...
MORE

An internal error has occurred.

Best Of Winner

Best Museum in Broward

Museum of Art

Only a year ago, Fort Lauderdale's Museum of Art looked to be on the verge of collapse. Revenues were down dramatically, and key staffers came and went with alarming frequency. Two years earlier, the plug had been pulled at the last minute on a much-anticipated exhibition, "Fashion: The Greatest Show...
Best Of Winner

Best Museum in Broward

Museum of Art Readers' Choice: Museum of Art,

Only a year ago, Fort Lauderdale's Museum of Art looked to be on the verge of collapse. Revenues were down dramatically, and key staffers came and went with alarming frequency. Two years earlier, the plug had been pulled at the last minute on a much-anticipated exhibition, "Fashion: The Greatest Show on Earth," because of financial problems. Then came a seeming miracle: "Saint Peter and the Vatican: The Legacy of the Popes," which opened last August, accompanied by the announcement of a potential new savior for the museum. By the time Executive Director Irvin M. Lippman (MoA's third director in seven years) came on board in October, the papal show was well on its way to becoming the museum's most successful exhibition since 2001's "Palace of Gold & Light: Treasures from the Topkapi, Istanbul." Lippman, who turned around the Museum of Art in Cleveland, can't take credit for the Vatican show, but so far, he's providing a much-needed sense of stability. MoA has had a roller coaster of a history, with daring shows followed by duds and mediocrity. But it has several solid permanent collections, including the "CoBrA Collection," the "Contemporary Cuban Collection," and "European and American Modern and Contemporary Art from 1900 to the Present." The vast Williams Glackens collection got its own wing in 2001, when the museum got a $2.2 million, 10,000-square-foot expansion. And recent shows, including the ethereal "Enrique Martínez Celaya: The October Cycle, 2000-2002," are the most promising in a long time. Call MoA the Comeback Kid of Broward museums.
Best Of Winner

Best Museum in Palm Beach

Boca Raton Museum of Art

When the Boca Raton Museum of Art reopened in its spectacular new 44,000-square-foot facility in Mizner Park, it pulled out all the stops. The inaugural show was the sweeping retrospective "Picasso: Passion and Creation -- The Last Thirty Years," which raised a question: Could the museum sustain such a high...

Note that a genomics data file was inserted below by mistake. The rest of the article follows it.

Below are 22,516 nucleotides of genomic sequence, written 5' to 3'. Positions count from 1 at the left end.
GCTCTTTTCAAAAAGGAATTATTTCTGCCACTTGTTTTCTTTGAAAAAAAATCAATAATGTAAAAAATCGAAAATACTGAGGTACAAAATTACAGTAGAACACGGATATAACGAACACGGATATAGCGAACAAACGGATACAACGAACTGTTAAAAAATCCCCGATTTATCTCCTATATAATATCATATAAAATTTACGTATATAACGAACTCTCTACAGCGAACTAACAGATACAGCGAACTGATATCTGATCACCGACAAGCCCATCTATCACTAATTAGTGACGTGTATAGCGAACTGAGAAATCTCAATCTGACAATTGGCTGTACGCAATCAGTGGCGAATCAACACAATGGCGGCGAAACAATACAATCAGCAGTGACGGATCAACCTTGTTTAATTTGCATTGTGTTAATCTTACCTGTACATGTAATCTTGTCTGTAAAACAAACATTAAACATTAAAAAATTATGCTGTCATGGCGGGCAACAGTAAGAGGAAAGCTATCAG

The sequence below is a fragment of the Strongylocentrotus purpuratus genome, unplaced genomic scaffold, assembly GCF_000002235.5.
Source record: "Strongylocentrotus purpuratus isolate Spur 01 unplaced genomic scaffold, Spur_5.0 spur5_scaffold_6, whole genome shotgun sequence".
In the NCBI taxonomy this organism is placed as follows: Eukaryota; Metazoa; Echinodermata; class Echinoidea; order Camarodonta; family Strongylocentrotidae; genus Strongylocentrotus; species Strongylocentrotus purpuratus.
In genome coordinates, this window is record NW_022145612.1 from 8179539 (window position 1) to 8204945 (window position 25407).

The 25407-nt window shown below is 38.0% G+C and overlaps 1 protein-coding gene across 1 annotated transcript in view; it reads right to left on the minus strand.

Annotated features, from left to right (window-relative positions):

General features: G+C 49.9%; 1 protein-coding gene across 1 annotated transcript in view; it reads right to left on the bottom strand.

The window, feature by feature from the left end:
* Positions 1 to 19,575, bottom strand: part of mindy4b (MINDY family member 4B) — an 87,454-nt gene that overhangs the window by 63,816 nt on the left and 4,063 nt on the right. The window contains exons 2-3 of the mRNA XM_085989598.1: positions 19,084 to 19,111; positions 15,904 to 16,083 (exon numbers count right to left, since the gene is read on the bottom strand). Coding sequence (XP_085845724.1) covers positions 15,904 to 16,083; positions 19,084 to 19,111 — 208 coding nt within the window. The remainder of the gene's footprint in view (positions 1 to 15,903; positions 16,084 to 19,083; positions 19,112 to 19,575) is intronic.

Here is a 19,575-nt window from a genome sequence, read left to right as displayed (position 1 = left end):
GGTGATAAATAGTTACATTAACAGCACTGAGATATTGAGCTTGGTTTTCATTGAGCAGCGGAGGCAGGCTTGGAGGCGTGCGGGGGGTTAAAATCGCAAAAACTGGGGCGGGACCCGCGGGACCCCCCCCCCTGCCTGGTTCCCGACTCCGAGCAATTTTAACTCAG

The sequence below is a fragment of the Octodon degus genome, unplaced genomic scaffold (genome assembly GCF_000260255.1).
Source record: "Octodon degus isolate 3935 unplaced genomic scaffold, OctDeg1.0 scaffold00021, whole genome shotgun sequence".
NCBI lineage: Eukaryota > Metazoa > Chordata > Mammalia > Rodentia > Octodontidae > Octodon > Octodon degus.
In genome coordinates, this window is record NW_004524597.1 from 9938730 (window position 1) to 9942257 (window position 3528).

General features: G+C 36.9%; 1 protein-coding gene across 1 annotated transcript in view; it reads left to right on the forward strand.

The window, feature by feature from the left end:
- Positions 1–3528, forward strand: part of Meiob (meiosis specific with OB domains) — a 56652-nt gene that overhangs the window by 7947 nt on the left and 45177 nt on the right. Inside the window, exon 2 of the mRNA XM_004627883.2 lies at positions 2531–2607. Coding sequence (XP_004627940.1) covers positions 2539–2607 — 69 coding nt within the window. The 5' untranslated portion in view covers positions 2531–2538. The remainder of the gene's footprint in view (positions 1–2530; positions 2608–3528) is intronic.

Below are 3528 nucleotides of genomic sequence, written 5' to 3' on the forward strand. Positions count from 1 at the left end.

Best Of Winner

Best Museum in Palm Beach

Boca Raton Museum of Art Readers' Choice: Norton Museum of Art

When the Boca Raton Museum of Art reopened in its spectacular new 44,000-square-foot facility in Mizner Park, it pulled out all the stops. The inaugural show was the sweeping retrospective "Picasso: Passion and Creation -- The Last Thirty Years," which raised a question: Could the museum sustain such a high level of quality? The answer, three years later, is a resounding "Yes!" The museum ended 2001 with "Arman: The Passage of Objects," a show as impressive as the Picasso. And under the stewardship of Executive Director George S. Bolge, formerly of Fort Lauderdale's Museum of Art, the Boca Museum has continued to deliver. Along with the annual "All Florida Juried Competition and Exhibition," there have been a pair of Chagall exhibitions, a show of recent work by Fort Lauderdale-based artist Matthew Carone, Richard Pousette-Dart and David Remfrey shows, and an ambitious exhibition showcasing ten contemporary Latin American artists. In the past year alone, Bolge and his diligent staff have continued their tradition of showcasing art from local private collections, as well as giving us "Frank Lloyd Wright: Windows of the Darwin D. Martin House" and the recent corporate show from the UBS Art Collection. As if all this weren't enough, the museum still maintains rotating selections from its extensive permanent collections in its second-floor galleries.
Article

Best Museum of Local African-American History

Located in the 1926 home of Delray Beach educator S.D. Spady, the museum is a tiny gem of cultural preservation. Runaway slaves seeking refuge from bounty hunters settled in Delray Beach around 1894. The museum features the history of two African-American communities that sprang up from the ground they settled:...
See more results